Some 1,500 Turkmen flee Syrian war for Turkey

Syrian refugee Anwar Ahmad Abdullah, 42, who fled from Syria and the Russian airstrikes, holds his daughter Yara, 3, as he sits next to his wife Hind.

Syrian refugee Anwar Ahmad Abdullah, 42, who fled from Syria and the Russian airstrikes, holds his daughter Yara, 3, as he sits next to his wife Hind.


Around 1,500 members of Syria’s Turkmen minority have fled to the Turkish border to escape renewed fighting in the northwest of the country, a Turkish official said Sunday.

Turkey has expressed concern in recent days over Russian air raids in the area, fearing they are aimed at hitting Syrian opposition fighters and bolstering the regime of President Bashar al-Assad.

Meanwhile, Turkmen fighters backed by Turkey have launched their own ground operation in northern Syria to retake territory controlled by Islamic State of Iraq and Syria (ISIS).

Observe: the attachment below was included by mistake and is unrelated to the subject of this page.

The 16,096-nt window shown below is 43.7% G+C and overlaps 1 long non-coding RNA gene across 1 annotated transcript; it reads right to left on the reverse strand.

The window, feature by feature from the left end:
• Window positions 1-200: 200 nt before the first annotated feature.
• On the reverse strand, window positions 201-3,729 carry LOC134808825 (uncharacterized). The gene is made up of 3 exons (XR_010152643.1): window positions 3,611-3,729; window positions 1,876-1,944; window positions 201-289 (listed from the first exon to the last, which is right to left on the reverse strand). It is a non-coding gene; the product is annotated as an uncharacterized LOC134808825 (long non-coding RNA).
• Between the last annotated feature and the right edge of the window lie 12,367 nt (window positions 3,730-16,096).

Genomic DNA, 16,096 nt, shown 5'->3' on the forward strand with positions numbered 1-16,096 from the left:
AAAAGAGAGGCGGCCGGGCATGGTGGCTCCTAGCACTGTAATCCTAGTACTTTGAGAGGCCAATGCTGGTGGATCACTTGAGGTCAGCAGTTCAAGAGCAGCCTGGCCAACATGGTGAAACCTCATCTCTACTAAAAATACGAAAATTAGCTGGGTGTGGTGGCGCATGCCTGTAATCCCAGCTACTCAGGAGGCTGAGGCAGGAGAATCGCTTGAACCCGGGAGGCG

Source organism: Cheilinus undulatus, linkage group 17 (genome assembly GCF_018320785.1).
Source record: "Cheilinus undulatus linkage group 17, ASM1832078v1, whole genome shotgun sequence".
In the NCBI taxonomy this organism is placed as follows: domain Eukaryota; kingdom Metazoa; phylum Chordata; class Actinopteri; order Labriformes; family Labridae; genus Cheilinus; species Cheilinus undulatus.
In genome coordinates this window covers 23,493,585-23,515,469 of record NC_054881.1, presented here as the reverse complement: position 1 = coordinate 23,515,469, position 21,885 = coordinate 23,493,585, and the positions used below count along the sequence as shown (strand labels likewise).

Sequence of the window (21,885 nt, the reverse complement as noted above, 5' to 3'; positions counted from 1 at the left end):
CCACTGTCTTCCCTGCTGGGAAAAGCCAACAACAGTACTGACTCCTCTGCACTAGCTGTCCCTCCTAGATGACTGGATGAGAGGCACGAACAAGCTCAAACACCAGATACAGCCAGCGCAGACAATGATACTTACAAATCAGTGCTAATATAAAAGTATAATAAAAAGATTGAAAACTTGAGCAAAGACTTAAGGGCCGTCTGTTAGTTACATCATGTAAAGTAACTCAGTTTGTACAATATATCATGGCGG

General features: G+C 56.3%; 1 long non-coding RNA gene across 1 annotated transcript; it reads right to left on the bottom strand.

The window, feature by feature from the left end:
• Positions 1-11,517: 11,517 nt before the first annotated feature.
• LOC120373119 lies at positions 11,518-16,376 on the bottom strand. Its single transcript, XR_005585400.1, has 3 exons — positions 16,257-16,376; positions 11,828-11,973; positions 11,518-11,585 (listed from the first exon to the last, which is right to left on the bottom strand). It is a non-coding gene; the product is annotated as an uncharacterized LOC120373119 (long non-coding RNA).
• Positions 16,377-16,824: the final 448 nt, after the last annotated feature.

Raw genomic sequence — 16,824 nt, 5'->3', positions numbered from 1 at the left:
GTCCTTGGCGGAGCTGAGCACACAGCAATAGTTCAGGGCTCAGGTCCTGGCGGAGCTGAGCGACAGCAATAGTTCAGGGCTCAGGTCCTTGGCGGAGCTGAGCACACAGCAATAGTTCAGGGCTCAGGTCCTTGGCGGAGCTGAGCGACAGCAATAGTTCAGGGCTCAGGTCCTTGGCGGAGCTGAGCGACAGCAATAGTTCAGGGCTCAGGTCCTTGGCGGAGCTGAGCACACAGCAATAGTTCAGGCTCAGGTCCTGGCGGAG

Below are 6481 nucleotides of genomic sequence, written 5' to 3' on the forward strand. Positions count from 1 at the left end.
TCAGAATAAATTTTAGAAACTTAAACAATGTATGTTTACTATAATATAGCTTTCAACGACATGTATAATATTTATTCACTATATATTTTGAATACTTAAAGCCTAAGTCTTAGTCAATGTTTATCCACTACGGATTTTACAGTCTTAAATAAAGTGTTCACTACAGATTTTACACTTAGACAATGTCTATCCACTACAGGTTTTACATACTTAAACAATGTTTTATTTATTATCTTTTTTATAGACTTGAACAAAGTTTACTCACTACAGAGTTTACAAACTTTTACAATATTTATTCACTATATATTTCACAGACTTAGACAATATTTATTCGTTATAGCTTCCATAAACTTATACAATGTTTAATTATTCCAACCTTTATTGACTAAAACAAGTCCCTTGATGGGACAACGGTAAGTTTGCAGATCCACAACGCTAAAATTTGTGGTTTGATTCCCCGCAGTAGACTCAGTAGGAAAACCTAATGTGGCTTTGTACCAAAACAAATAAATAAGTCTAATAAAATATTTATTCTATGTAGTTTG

“As of today, around 1,500 of our Turkmen brothers and sisters have come to our border region,” the governor of Turkey’s Hatay region on the Syrian border Ercan Topaca was quoted as saying by Turkish news agencies.

“Of course we are ready to meet their every need, especially as winter conditions are starting,” he said, adding that 575 tents had already been sent as well as blankets, food and medical supplies.

Turkey says it has taken in a total of 2.2 million refugees from Syria’s four-year civil war and still maintains an “open door policy” while warning its capacity to take more is limited.

Topaca said the authorities are preparing for a possible new wave of migration from the affected area, with 15 mainly Turkmen villages in the conflict zone with a total population of up to 35,000, including ethnic Arabs.

Ankara has expressed fury over the bombing campaign by Russian and Syrian regime jets in the region, summoning Moscow’s ambassador last week to protest.

The Turkmen are a Turkic-speaking ethnic minority who live alongside Arab and Kurdish populations and have traditionally had uneasy relations with the Syrian regimes of Bashar al-Assad and his late father Hafez.

They have close ties to Turkey, which sees the minority as allies in its push to oust Assad from power.


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